Give credit to Best Buy (NYSE:BBY) – the company is not going down without a fight. While there are still ample concerns about whether there's life in big-box electronics and appliance retailing, Best Buy is trying to find ways to rejuvenate the stores. Even in the absence of a buyout led by founder Richard Schulze, the stock has rallied back to a 52-week high on optimism about these moves.

The latest move is an interesting one for the company – the launch of a “store within a store” concept with Samsung, the other 800-lb gorilla of the smartphone and tablet market. Although these mini-stores are unlikely to significantly improve overall sales for Best Buy, they could be good for margins and could point to a new direction in big-box retailing.

Collecting Details Here And There
Although Best Buy has not issued a formal press release as of the time of this writing, broadly matching details have popped up in numerous financial news sources.

In essence, the two companies are going to be cooperating to create “Samsung Experience Shops”. These will be small (450 square foot) “mini-stores” within existing Best Buy stores. These areas will feature a broad assortment of Samsung products (including phones, tablets, and presumably TVs) and will be staffed by dedicated associates. There have been some discrepancies as to the details of the staffing – whether they will be Best Buy employees “loaned” to Samsung or Samsung employees outright.

Likewise, there are no official details on the economics of this partnership at this point. Typically, store-within-a-store deals see the manufacturing partner lease out space from the retailer, with payment taking the form of a fixed rent plus some percentage of revenue (which is how many retail leases are structured anyway). So while Best Buy may lose out on Samsung revenue (as these mini-stores will have Samsung-only checkouts), that is counterbalanced by the potential of higher overall sales volume, better margins, less sales risk, and potentially better store traffic (customers may come in looking for Samsung products and buy other products as well).

SEE: Make Money With The Consumer Cyclical Indicator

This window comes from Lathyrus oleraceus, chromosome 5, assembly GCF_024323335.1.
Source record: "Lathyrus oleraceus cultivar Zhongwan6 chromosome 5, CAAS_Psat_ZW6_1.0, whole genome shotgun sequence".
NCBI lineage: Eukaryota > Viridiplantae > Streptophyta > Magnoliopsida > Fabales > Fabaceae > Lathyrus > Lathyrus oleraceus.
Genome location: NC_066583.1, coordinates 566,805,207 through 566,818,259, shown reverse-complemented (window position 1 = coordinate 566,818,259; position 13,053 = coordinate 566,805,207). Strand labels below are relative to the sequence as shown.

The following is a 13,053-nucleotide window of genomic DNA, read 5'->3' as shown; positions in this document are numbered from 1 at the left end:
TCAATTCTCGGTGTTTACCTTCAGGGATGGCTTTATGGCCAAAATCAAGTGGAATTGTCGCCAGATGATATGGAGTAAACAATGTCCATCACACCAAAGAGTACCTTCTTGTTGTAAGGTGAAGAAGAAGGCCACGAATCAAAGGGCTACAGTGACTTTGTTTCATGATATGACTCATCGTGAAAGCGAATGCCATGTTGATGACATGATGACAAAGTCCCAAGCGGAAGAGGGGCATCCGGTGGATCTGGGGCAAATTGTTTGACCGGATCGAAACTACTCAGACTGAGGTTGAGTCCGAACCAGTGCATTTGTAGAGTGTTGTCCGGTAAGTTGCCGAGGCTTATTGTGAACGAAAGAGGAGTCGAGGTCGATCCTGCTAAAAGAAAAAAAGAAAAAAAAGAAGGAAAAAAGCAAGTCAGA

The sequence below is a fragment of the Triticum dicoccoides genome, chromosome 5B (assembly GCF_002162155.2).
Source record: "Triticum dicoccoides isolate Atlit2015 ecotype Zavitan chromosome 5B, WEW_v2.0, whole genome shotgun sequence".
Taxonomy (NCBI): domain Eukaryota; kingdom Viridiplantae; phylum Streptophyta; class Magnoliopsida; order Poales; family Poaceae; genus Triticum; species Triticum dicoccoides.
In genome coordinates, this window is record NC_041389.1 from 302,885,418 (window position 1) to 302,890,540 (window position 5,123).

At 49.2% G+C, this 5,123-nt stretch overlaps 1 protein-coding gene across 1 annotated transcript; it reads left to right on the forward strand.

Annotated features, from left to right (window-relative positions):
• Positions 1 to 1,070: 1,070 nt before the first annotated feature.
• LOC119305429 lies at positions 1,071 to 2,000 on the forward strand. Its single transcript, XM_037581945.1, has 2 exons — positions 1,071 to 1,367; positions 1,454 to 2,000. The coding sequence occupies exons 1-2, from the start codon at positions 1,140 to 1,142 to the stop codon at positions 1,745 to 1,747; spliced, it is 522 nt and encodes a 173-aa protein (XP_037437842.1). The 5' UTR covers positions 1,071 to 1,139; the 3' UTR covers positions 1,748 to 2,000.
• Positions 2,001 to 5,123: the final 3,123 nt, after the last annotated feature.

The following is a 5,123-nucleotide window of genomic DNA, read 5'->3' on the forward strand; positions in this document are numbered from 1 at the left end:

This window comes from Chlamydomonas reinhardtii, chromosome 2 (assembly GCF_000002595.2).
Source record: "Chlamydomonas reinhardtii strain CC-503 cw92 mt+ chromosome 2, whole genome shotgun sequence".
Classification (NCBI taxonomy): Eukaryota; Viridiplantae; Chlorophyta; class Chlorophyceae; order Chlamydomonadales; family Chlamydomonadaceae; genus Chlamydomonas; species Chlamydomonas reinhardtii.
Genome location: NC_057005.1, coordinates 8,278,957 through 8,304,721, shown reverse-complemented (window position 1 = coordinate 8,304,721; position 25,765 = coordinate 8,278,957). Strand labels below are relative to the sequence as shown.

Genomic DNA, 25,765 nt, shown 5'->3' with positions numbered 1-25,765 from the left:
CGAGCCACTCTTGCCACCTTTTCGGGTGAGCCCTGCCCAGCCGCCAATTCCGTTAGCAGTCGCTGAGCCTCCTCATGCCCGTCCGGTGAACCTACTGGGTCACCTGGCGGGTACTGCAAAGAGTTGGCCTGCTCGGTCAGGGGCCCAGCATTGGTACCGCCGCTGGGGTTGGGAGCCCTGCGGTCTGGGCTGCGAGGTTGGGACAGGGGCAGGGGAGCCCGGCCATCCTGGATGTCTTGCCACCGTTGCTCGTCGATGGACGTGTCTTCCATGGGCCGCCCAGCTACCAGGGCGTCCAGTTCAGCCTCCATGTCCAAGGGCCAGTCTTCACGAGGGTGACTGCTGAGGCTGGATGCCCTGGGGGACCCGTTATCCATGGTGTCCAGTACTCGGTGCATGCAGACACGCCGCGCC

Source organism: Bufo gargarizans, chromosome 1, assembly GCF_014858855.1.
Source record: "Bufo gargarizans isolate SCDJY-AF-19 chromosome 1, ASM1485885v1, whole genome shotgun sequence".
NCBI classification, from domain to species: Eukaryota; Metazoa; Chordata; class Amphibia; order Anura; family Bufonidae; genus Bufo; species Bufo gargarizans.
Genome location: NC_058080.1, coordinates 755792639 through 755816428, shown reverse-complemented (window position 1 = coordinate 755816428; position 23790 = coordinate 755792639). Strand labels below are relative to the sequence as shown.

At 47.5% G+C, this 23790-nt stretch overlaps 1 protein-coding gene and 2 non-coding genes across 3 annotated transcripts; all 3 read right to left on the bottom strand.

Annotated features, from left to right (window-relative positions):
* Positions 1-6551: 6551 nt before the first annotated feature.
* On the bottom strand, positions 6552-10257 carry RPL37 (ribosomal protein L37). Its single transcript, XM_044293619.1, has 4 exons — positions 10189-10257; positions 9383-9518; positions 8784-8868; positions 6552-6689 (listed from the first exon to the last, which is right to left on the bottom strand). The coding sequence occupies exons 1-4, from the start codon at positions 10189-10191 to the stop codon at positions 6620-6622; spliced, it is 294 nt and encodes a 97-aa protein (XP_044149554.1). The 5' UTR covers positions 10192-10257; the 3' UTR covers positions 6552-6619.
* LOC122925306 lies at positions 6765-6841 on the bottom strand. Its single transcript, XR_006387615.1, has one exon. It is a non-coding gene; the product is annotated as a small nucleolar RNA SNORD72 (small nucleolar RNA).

Makes Sense For Samsung, But Probably Not Much Threat To Apple
It seems that the two companies are focused on starting with a sizable number of stores (in the neighborhood of 500) and then branching out to all 1,400 or so Best Buy and Best Buy Mobile locations.

Given the prominent placement of these mini-stores (near the front), this seems like a solid low-risk move. Plenty of OUS companies have established a retail presence in the U.S. through similar partnerships, and it certainly de-risks a company's retail strategy. At the same time, a dedicated sales force will have more incentive (and training) to help encourage customers to try and buy and Samsung products, and there's a chance that Samsung may be able to establish a similar sort of report as Apple (Nasdaq:AAPL) has achieved with its dedicated retail stores.

At the same time, I hardly think Apple is quaking in fear over this move. While it is true that Apple has over 700 kiosks in Best Buy stores (focused on Macs and iPads), it is unlikely that Samsung's stores will shake the near-fanatical loyalty of dedicated Apple customers. Although there is some risk that Samsung can use well-positioned stores to capture new smartphone customers and bring them into the Samsung camp, the reality is that traffic patterns haven't been all that good at Best Buy for some time and smartphone shoppers are probably going to go to both the Samsung kiosk/store and an Apple store before making their decision.

To that end, if anybody has something to lose, it would likely be other phone companies like Nokia (NYSE:NOK) and BlackBerry (Nasdaq:BBRY). Assuming that these Samsung stores are adequately supplied and staffed, the ability to talk to trained reps and physically experiment with the devices is likely to be a big advantage for Samsung and Apple relative to these other manufacturers.

SEE: A Primer On Investing In The Tech Industry

The Bottom Line
I like this move for Best Buy. For some time now, one of the key issues for the company has been that its stores are simply too large for the level of business they generate. If Best Buy can essentially sublet to manufacturers like Samsung, though, the model can start to make sense again. It's a strategy that has worked pretty well for other retailers like Dick's (NYSE:DKS) and Macy's (NYSE:M), so at a bare minimum it's worth a shot to see if electronics retailing can reap similar benefits.

As far as Best Buy's stock goes, the doubling from the 52-week low has certainly taken easy money off the table. While a valuation in the teens implies no growth at all (ever again), here in the mid-$20s the company at least has to deliver low single-digit growth. While I believe turnaround/deep value investors can still hold Best Buy here, it's clear that the market has no longer left this name for dead.

At the time of writing, Stephen D. Simpson did not own any shares in any company mentioned in this article.

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